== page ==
NCB Capital lowered its annual Saudi cement sales target for last year to 53 million tonnes as labour shortages in the kingdom hit the sector.

Powered by automated translation

The negative impact of labour shortages on Saudi Arabia’s cement industry will remain in the short term, a leading bank from the kingdom has warned.

NCB Capital lowered its annual cement sales target for last year to 53 million tonnes from a previous estimate of 56 million tonnes.

“We believe this slowdown will continue for the next few months and gradually improve as more legal workers arrive to the kingdom,” it said in a recent research report.

After a strong start to last year, cement producers struggled after the government in November intensified its expulsion of two million illegal expatriate labourers. With many of those workers forming the backbone of the building industry, the crackdown led to suspension of construction projects and delays in the transportation of cement.

Cement sales in November slipped 15 per cent from their level a year earlier, the largest year-on-year decline on record.

NCB said it expected demand to be kept in check for the next four to six months.

Zamil Al Mugren, the chairman of the Saudi committee for national cement companies, said last week sales growth last year would slide to about 3 per cent, down from 10 per cent the year before. Sales by the kingdom’s 15 cement firms dipped by nearly 30 per cent after the enforcement of the amnesty in May, Mr Al Mugren was quoted as saying in the Arabic language daily newspaper Aleqtisadiah.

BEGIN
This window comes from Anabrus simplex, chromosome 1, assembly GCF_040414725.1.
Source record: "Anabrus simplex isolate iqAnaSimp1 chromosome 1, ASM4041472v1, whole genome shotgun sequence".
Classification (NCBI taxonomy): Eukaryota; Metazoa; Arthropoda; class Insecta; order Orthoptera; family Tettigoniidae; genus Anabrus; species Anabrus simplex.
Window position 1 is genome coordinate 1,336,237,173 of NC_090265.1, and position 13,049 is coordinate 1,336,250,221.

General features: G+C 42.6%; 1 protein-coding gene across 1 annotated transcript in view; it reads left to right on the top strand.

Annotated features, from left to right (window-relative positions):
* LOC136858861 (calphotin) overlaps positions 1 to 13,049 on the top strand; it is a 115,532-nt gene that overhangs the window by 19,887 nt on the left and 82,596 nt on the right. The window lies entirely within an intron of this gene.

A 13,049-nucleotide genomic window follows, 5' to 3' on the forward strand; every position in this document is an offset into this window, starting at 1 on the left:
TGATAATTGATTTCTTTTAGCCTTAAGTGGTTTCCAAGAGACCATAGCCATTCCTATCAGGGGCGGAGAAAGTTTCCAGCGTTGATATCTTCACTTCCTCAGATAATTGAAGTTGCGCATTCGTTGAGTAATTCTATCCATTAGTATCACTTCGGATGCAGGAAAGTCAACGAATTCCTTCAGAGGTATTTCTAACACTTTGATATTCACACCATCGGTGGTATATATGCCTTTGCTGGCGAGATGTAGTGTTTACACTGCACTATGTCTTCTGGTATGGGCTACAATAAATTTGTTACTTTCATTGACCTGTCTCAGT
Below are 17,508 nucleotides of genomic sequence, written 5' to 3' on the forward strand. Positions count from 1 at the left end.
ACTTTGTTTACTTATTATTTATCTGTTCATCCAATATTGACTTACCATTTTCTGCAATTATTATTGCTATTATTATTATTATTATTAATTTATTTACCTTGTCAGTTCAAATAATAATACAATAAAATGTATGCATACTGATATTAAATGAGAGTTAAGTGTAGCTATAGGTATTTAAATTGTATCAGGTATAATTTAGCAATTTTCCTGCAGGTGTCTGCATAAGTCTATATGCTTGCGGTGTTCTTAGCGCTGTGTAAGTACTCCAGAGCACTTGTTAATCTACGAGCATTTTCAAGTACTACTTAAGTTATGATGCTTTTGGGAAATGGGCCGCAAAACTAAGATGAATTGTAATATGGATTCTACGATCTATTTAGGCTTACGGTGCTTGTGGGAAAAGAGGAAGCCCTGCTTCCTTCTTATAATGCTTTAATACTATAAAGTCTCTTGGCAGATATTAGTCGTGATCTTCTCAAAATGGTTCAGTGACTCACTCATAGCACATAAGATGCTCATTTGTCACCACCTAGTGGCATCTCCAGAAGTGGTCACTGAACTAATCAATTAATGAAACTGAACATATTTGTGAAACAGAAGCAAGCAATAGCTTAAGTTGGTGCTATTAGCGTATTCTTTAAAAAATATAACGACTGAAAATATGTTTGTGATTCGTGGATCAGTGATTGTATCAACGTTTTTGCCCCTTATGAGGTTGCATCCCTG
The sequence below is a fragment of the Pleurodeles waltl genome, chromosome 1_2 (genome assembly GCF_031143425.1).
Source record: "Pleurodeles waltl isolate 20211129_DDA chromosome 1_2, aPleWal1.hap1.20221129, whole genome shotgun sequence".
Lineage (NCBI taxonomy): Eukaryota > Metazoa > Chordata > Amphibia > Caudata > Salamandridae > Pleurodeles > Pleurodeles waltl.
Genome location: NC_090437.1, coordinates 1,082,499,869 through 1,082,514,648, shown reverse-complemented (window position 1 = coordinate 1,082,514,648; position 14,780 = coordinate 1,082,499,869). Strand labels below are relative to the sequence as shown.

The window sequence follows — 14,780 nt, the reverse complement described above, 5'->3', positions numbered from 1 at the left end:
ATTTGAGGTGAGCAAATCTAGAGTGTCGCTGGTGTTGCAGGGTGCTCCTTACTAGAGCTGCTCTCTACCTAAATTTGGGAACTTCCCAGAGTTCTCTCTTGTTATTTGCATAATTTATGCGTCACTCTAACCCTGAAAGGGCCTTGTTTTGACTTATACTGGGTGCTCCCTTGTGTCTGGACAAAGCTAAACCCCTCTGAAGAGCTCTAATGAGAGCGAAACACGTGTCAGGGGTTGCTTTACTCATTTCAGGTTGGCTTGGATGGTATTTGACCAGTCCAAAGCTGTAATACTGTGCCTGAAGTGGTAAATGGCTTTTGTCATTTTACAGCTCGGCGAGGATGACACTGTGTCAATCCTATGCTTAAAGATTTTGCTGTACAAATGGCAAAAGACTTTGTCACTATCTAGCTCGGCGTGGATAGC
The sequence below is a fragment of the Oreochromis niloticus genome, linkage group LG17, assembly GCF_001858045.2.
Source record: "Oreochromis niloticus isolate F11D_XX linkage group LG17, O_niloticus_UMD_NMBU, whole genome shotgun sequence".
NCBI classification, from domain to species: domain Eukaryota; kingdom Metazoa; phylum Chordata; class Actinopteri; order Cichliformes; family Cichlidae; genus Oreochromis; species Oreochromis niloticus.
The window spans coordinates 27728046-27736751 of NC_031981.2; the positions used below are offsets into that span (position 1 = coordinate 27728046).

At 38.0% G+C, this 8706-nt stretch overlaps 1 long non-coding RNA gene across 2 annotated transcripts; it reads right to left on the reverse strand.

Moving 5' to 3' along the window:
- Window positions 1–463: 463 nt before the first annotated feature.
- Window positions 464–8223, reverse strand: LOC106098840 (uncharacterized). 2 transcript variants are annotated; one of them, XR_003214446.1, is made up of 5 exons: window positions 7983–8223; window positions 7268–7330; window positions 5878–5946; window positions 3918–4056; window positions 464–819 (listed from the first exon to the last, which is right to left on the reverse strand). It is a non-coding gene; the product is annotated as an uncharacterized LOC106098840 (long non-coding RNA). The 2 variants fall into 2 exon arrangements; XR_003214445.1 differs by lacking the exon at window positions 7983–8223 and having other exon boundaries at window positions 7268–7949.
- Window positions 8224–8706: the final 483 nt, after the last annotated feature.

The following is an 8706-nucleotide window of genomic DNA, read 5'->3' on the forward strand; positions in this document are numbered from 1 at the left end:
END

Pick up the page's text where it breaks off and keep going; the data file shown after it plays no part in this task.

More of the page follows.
The downturn is taking a toll on cement stocks. They were the worst performers on the Saudi Arabian bourse last month, with Yanbu Cement falling by 5.6 per cent to 66.75 Saudi riyals and Saudi Cement also dropping by 5.6 to 101 riyals.

Levels of inventory have accelerated, rising to a record high of 13 million tonnes in November. Despite the excess stock, officials have said some of the kingdom’s 15 cement firms are planning to commission new plants.

But NCB, the investment arm of the kingdom’s biggest bank by assets, said that longer term, the outlook remained positive.

“Over the long-term, outlook remains strong, supported by the increase in construction contract awards,” the report said.

It pointed to a 52 per cent year-on-year rise in contract awards for the first nine months of the year to US$6.72 billion.

Saudi Arabia is building a number of big projects, including a metro in Riyadh and the expansion of King Abdulaziz International Airport in Jeddah. Still, capital spending by the government this year is budgeted to slow for the first time in 12 years as the government seeks to rein in public expenditure.

tarnold@thenational.ae